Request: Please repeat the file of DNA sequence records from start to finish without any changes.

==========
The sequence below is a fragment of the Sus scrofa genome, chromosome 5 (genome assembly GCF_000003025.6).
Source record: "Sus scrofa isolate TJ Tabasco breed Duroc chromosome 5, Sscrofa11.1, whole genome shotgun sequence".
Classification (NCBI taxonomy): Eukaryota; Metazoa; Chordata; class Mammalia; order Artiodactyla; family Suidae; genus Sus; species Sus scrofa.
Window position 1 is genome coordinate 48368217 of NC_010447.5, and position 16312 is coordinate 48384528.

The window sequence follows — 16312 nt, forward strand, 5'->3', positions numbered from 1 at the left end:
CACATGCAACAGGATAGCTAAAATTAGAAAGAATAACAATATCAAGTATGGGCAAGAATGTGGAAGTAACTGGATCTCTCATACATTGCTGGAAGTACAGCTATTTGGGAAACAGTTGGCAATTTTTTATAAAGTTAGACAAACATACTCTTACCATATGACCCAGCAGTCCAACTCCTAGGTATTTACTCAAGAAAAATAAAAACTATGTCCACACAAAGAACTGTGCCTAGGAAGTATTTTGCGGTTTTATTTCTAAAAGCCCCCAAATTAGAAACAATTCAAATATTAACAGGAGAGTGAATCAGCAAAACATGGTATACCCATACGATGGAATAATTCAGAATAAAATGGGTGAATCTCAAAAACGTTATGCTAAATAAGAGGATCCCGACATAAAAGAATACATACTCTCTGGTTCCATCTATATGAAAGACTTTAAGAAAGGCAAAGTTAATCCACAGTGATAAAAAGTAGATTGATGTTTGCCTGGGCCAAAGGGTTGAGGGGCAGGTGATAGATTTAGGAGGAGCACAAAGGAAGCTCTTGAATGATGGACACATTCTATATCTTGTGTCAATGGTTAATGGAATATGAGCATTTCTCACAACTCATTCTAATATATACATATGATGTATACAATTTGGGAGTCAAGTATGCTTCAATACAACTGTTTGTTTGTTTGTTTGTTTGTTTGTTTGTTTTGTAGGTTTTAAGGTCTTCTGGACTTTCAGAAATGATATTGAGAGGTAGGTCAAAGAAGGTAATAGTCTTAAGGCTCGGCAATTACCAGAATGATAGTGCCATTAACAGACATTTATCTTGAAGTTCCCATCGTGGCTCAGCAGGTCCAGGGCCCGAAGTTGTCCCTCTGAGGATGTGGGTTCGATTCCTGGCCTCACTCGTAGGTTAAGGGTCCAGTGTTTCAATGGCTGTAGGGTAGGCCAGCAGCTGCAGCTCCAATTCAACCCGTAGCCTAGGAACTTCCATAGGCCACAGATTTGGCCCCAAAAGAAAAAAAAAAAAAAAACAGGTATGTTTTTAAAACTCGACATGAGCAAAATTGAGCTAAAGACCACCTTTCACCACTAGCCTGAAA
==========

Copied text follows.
The sequence below is a fragment of the Sus scrofa genome, chromosome 5 (genome assembly GCF_000003025.6).
Source record: "Sus scrofa isolate TJ Tabasco breed Duroc chromosome 5, Sscrofa11.1, whole genome shotgun sequence".
Classification (NCBI taxonomy): Eukaryota; Metazoa; Chordata; class Mammalia; order Artiodactyla; family Suidae; genus Sus; species Sus scrofa.
Window position 1 is genome coordinate 48368217 of NC_010447.5, and position 16312 is coordinate 48384528.

The window sequence follows — 16312 nt, forward strand, 5'->3', positions numbered from 1 at the left end:
CACATGCAACAGGATAGCTAAAATTAGAAAGAATAACAATATCAAGTATGGGCAAGAATGTGGAAGTAACTGGATCTCTCATACATTGCTGGAAGTACAGCTATTTGGGAAACAGTTGGCAATTTTTTATAAAGTTAGACAAACATACTCTTACCATATGACCCAGCAGTCCAACTCCTAGGTATTTACTCAAGAAAAATAAAAACTATGTCCACACAAAGAACTGTGCCTAGGAAGTATTTTGCGGTTTTATTTCTAAAAGCCCCCAAATTAGAAACAATTCAAATATTAACAGGAGAGTGAATCAGCAAAACATGGTATACCCATACGATGGAATAATTCAGAATAAAATGGGTGAATCTCAAAAACGTTATGCTAAATAAGAGGATCCCGACATAAAAGAATACATACTCTCTGGTTCCATCTATATGAAAGACTTTAAGAAAGGCAAAGTTAATCCACAGTGATAAAAAGTAGATTGATGTTTGCCTGGGCCAAAGGGTTGAGGGGCAGGTGATAGATTTAGGAGGAGCACAAAGGAAGCTCTTGAATGATGGACACATTCTATATCTTGTGTCAATGGTTAATGGAATATGAGCATTTCTCACAACTCATTCTAATATATACATATGATGTATACAATTTGGGAGTCAAGTATGCTTCAATACAACTGTTTGTTTGTTTGTTTGTTTGTTTGTTTGTTTTGTAGGTTTTAAGGTCTTCTGGACTTTCAGAAATGATATTGAGAGGTAGGTCAAAGAAGGTAATAGTCTTAAGGCTCGGCAATTACCAGAATGATAGTGCCATTAACAGACATTTATCTTGAAGTTCCCATCGTGGCTCAGCAGGTCCAGGGCCCGAAGTTGTCCCTCTGAGGATGTGGGTTCGATTCCTGGCCTCACTCGTAGGTTAAGGGTCCAGTGTTTCAATGGCTGTAGGGTAGGCCAGCAGCTGCAGCTCCAATTCAACCCGTAGCCTAGGAACTTCCATAGGCCACAGATTTGGCCCCAAAAGAAAAAAAAAAAAAAAACAGGTATGTTTTTAAAACTCGACATGAGCAAAATTGAGCTAAAGACCACCTTTCACCACTAGCCTGAAA